If you are a New Yorker, you probably know how hectic the art world has been this past week. Armory, NADA, VOLTA, Art on Paper, and several other satellite fairs brought the visual arts to the forefront of the city’s consciousness, and tourists came by the thousands to witness the vast collections each fair had to offer.
As a writer for Art Zealous, I was tasked with covering several of the fairs this week, with a special focus on SPRING/BREAK. So in the typical New York fashion, a friend of a friend of a colleague got me a job working as an attendant for the Castor Gallery booth at SPRING/BREAK. Our two booths at the old Condé Nast building at 4 Times Square featured works by Jeanette Hayes, an American artist based in New York, and Jonas Lund, a Swedish artist based in Berlin. The whole experience taught me a lot about the art world, the people who populate that world in a professional capacity, those who are just stopping by, and finally, myself. Here are ten things I learned from working a booth at the 2018 SPRING/BREAK art show:
1. Gallerists are people, too.
I had the privilege of working directly with Justin de Demko, director of Castor Gallery, almost every day that I was there. While initially intimidated by the thought of working with an actual gallery owner, I quickly learned that he’s just like everyone else. Except cooler. He left college after a month, simply saying, “that’s not for me.” He moved to New York, worked behind the scenes at raves and nightclubs, climbed up the music industry ladder, and as he puts it, “stumbled into the visual arts world.” What a humbling tale from an art world elite, don’t you think?
2. It’s about the sales.
When you walk into a museum, it’s easy to get lost in the art and the academia surrounding it, especially when a museum worker goes on a ten-minute rant about brush strokes and line technique. While art fairs are certainly an aesthetic delight, you cannot forget that everything is for sale. Even if no price is listed, if you name the right price, it’s yours.
3. It’s okay to admit that you don’t know what the hell you’re looking at.
I was surprised at how many people simply were not afraid to ask questions if they were curious about a work. Even professionals in the art world did not hesitate to approach me to enjoy a lengthy discussion about the pieces displayed at my booths.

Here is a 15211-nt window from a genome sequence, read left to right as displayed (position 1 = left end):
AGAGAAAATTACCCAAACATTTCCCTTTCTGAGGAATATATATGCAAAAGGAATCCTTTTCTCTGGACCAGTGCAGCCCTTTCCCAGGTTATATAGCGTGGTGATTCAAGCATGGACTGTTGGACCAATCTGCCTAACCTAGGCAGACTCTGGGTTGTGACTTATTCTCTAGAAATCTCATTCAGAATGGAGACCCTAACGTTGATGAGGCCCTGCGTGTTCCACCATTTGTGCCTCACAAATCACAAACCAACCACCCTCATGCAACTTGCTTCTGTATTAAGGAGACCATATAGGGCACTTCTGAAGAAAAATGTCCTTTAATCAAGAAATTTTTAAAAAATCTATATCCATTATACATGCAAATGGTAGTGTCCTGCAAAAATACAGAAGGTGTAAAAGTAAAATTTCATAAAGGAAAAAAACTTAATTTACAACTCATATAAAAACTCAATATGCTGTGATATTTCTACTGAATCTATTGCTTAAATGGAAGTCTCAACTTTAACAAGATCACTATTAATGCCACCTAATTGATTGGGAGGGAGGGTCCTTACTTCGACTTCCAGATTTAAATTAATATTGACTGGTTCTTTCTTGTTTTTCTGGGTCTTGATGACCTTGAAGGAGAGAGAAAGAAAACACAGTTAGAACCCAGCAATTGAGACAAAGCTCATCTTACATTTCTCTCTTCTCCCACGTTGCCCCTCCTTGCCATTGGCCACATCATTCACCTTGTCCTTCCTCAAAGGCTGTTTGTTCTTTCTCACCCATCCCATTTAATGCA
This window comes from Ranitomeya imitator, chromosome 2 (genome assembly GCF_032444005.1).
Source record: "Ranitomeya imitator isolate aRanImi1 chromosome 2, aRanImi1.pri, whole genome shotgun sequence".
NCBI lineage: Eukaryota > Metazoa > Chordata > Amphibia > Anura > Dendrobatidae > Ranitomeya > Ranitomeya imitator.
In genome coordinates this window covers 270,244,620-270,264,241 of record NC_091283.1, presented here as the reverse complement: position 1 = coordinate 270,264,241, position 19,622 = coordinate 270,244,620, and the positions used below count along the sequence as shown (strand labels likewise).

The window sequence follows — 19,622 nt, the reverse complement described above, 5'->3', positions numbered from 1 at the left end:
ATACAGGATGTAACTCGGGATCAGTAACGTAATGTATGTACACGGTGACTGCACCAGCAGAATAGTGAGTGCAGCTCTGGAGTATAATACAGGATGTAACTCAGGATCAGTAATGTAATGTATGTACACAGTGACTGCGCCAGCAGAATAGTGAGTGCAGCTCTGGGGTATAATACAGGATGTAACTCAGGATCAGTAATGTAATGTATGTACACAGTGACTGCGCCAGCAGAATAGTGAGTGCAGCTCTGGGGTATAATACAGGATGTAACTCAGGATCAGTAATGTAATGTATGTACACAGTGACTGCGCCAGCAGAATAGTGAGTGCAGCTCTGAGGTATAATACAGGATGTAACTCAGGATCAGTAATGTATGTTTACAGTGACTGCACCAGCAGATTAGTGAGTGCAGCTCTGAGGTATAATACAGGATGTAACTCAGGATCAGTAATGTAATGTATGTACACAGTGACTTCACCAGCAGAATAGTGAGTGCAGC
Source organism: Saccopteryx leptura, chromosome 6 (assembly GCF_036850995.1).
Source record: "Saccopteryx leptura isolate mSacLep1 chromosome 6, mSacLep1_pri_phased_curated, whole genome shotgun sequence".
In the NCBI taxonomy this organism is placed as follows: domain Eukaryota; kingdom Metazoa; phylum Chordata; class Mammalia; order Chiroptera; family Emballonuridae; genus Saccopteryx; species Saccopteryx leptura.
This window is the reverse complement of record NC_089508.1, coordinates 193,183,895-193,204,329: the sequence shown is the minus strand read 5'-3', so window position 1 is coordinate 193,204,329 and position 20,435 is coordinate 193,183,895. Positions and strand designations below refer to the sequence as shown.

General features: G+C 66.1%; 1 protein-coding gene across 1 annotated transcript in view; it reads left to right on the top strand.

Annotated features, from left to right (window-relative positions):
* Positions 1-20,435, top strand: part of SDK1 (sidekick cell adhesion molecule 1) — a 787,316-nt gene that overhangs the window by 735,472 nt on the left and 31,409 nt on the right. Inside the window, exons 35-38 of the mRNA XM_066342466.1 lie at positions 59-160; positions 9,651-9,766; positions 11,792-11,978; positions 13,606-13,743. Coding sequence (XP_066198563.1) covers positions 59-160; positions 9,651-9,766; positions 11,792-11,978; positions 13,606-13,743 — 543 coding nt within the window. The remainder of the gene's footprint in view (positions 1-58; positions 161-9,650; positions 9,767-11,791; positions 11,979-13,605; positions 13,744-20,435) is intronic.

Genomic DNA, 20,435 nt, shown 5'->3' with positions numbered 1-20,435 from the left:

4. Artists are people, too.
If I was intimidated to meet gallerists, I was MORE intimidated to meet the artists. While there are always a couple of older artists at these fairs who just want to tell you how great they were back in the day, most of the artists I met could not have been more approachable. Jeanette Hayes spent a good amount of time talking to people about her works and listened intently to their thoughts about them. Clara Claus of the performance art duo “Band Practice” answered every last question I had about the 140 works she and Melissa Godoy Nieto produced during their time at Spring Break.
5. There is such a thing as too much art-fair-hopping in a single day (but do it anyway).
Last Wednesday I went from SPRING/BREAK to Armory to Volta. “Overwhelming” doesn’t come close to describing it, but the knowledge you gain from the experience makes it totally worth the effort.
6. Everyone knows everyone (or they will eventually).
Word travels fast among fair-goers, so whether you’re a booth attendant like me or the premiere artist at the fair, don’t be a diva. It will come back to bite you. Be nice to everyone.
7. Looking at the same work for days on end doesn’t have to get old.
I stood in front of the same booths for about 7 hours a day for a week. Everyone who came up to look at the works spoke differently about them, constantly refreshing and reworking my perspective of them. The artists incorporate so much detail, and the best works never stop giving.
8. It’s not just about a piece hanging from the wall.
Especially when the work is a single painting or sculpture, we tend to forget about our surrounding environment. Stop the tunnel vision and let your focus shift to the space itself for a minute. The best booths at Spring Break were those that immersed their viewers in the total experience, from floor to ceiling. And when that experience is lacking, it’s quite noticeable.
9. You never know who you’re really talking to.
Justin de Demko (the Castor Gallery director) came up to me on Friday and said, “I can’t believe you talked to David Byrne yesterday! He is my musical idol!” I had no idea who Byrne was, but quickly found out that I had just discussed a Jonas Lund work with the founder of the Talking Heads. Keep your A Game in mind at all times, folks. That person you’re talking to could be the next big thing, if they aren’t already.
Booze at art fairs is expensive. You know the drill, don’t overdo it.
Top Image // courtesy of @springbreakartshow